The Association’s Protocol for In-Person Hearings while Social Distancing is designed to apply to all in-person hearings and provides useful guidance for appearances in Courts and Tribunals generally while social distancing restrictions continue or risks to health otherwise persist, subject of course to the particular directions applying in those Courts and Tribunals. The Supreme Court and District Court have also produced comparable documents which members should familiarise themselves with.

Public Health Orders currently in place provide that individuals must be allowed to work from home for the time being if it is practicable to do so. The Bar is not exempt from this requirement. In the interests of public health and safety I would ask members and chambers staff to work from home when they can.

Similarly, I would urge you to remain home if you have respiratory or flu-like symptoms consistent with COVID-19. In addition to the requirements of public health orders in this regard, the relevant Court Protocols and the Association’s In-Person Protocol are very clear on this point.

Details about symptoms and testing can be found on the NSW Health website at

I appreciate that these measures may cause some disruption to our practices, to hearings and some occasional inconvenience to colleagues and clients. Although such problems can be minimised through the use of remote technologies, phone conferences and the like, it is important to recognise that any disruption would ultimately be far worse if members who are ill attend court in person, with the potential for the postponement of proceedings and of course the further spread of COVID-19 in the community.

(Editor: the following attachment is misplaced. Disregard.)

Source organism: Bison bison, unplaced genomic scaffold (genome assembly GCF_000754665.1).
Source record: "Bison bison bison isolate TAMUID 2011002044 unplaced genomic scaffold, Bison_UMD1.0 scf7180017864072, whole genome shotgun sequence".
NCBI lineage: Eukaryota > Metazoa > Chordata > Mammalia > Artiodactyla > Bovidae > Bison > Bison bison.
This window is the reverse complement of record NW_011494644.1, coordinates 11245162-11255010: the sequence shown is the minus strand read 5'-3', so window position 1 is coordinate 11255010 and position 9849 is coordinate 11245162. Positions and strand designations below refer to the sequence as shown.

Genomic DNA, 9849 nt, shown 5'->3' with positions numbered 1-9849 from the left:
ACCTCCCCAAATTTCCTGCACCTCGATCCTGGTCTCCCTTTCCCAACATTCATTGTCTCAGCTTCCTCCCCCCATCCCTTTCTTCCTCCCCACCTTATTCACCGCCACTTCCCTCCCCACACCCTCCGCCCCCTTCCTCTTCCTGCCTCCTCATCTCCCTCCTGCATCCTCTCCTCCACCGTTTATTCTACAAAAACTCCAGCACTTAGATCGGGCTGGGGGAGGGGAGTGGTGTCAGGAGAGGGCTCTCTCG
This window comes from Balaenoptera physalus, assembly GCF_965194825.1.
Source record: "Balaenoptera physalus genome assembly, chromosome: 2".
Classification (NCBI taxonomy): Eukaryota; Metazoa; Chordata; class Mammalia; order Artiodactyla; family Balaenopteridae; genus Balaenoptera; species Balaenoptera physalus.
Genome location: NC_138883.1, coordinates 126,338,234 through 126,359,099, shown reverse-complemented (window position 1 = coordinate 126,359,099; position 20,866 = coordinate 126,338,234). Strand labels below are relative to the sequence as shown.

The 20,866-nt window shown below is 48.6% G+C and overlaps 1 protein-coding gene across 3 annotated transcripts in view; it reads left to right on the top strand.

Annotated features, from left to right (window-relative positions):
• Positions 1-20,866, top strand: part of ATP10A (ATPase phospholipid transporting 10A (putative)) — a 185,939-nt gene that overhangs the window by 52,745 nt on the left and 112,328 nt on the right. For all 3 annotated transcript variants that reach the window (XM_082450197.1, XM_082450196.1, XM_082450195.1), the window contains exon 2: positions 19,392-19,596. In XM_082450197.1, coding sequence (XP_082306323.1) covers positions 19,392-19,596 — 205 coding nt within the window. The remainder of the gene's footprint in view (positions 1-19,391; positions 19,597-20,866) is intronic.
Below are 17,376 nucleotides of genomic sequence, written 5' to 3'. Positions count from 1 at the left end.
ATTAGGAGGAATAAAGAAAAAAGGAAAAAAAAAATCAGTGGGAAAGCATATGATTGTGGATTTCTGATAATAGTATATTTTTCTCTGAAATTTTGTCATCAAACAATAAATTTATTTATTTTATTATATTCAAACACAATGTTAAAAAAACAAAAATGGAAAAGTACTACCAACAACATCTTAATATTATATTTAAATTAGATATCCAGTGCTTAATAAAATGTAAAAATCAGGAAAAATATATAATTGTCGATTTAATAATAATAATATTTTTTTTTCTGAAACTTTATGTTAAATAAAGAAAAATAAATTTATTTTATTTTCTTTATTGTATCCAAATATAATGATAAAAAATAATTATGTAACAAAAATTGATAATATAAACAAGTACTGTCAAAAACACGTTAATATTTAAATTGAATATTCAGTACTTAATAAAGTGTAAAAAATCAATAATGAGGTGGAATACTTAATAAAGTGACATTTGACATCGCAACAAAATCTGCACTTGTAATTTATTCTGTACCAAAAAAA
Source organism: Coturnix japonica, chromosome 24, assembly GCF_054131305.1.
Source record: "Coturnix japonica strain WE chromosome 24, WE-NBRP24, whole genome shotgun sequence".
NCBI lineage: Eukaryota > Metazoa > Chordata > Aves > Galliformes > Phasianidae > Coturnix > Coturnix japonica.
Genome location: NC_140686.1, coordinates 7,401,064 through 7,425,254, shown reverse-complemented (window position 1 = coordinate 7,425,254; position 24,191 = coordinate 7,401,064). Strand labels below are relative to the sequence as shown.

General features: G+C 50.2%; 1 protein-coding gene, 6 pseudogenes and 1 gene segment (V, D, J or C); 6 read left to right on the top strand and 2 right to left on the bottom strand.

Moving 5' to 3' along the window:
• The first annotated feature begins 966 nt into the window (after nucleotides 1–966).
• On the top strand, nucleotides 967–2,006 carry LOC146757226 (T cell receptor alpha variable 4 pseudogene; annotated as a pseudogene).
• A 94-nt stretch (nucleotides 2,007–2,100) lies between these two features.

If members in these circumstances experience any difficulties in court in this regard, they should feel free to report them to the Association.

Similarly, if any members have concerns that in-person hearing arrangements at courts or tribunals present a danger to their health and safety they should bring them to the attention of the court or tribunal involved.

COVID-19 - Information for Attending Court

The New South Wales Bar Association’s consolidated guide to COVID-19-related court arrangements has again been updated in terms of recent developments, and includes today’s Chief Magistrate’s Memorandum No 12 - COVID-19 Arrangements, dealing with re-listing of non-custody defended hearings in domestic violence related matters, general matters where hearings have been abandoned at country locations, arrangements applicable to larger court complexes and future listing arrangements.

Members are advised that, although the Bar Association is regularly updating the COVID-19 page of its website as information comes to hand, they should refer to the latest court resources directly as circumstances are changing quickly at this time. Do not make any assumptions regarding your case without first doing so. Links to the various court and tribunal pages are provided in the body of the guide.